The time I spent in Hereford was hell on my body, even though it was almost healed from my ordeal on the hills. I had no toenails left, and the blister scars on my feet were still visible and hurt a little bit, especially when I put them in my new jungle boots to break them in. I was, however, excited and looking forward to starting the jungle phase of the course. Of course I had heard all the stories of complete and utter hardship and suffering. But they always came from people who had failed the course. So in my own mind, what was the point in listening to someone who had never completed the course or who had been binned? Of course they were hoping to make it sound hard or they could not justify their own failure. No. “Sod them,” I thought. I’m going out with an open mind, a mind that is going to learn lots of new things. Soldiering in the jungle is pure: It’s boots, rifle, and belt kit. You either stick into it and survive, or you get spat out.

We sat in the quadrangle on our kit while the DS checked that we were all complete with the right stuff. It was not the normal green army-type kit inspection where you hold every last item up, and every time someone forgot something really important, they got shouted at. This was a simple head check and a chance to make sure everyone was ready. If you had forgotten something on this course, well then it was probably better you went back to wherever you came from. You should be past the stage in your career where you need such low-level supervision.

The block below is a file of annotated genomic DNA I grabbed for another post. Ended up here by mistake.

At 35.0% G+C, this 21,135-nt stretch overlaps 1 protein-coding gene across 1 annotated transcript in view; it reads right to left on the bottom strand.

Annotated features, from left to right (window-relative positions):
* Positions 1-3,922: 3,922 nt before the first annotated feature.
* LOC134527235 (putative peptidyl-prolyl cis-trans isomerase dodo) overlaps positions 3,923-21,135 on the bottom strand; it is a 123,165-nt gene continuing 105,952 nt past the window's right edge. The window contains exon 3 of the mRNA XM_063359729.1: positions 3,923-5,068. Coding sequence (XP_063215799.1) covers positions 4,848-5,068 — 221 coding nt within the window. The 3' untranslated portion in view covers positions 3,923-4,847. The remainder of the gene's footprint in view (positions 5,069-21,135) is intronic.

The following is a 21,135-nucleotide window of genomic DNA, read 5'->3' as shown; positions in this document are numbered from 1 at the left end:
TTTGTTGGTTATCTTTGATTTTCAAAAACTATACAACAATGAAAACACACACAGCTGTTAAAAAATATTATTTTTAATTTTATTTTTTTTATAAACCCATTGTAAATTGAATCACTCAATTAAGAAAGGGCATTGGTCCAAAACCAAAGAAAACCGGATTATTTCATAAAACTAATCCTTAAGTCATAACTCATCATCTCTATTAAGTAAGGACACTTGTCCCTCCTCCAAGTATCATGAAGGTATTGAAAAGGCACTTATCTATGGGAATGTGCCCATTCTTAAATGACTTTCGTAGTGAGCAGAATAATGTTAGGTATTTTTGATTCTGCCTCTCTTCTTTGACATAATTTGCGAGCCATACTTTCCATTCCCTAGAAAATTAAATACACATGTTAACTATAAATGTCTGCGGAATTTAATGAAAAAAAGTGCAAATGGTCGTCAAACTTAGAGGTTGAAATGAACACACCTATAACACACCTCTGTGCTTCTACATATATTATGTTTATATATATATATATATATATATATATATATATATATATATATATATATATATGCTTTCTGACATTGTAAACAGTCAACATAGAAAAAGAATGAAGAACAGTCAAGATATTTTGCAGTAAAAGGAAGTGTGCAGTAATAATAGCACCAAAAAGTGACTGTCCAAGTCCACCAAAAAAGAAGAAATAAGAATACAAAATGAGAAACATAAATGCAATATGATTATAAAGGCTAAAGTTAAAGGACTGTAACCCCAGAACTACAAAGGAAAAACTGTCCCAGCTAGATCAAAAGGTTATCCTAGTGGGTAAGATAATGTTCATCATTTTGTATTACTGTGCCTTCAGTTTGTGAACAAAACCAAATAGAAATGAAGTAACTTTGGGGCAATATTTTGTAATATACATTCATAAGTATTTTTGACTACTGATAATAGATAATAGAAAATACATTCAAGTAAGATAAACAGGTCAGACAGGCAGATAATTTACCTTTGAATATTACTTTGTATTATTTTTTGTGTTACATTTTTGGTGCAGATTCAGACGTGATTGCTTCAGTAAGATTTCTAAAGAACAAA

Once everyone was happy, our kit went onto a low loader in a container to be taken ahead of us out to the trees. We would be travelling with just our belt kit and weapon until we got there. We had a final night off and were to parade early the following morning, ready to be taken to the airframe—an RAF TriStar carrying around 40 hopefuls. The flight would be a long one, refuelling at Doha before continuing on to Brunei. There were all the staff minus the advance party—the students and the odd person going out there on post—so the flight wasn’t full and there was enough room to stretch out a bit.

I went into Hereford and had a couple of pints of the black stuff before going back to camp early to get a good sleep before the next 48-odd hours of travelling. All too soon the alarm was going off and I was out of bed—shit, shower, shave—ready to get the coach to Brize Norton. It was still dark in the car park and I wished I wasn’t so awake, as it was a couple of hours to Brize and I could have slept some more. Sleeping helps with the boredom massively while travelling, but it’s important to sleep at the right times, or else you can’t get to sleep when you really need to.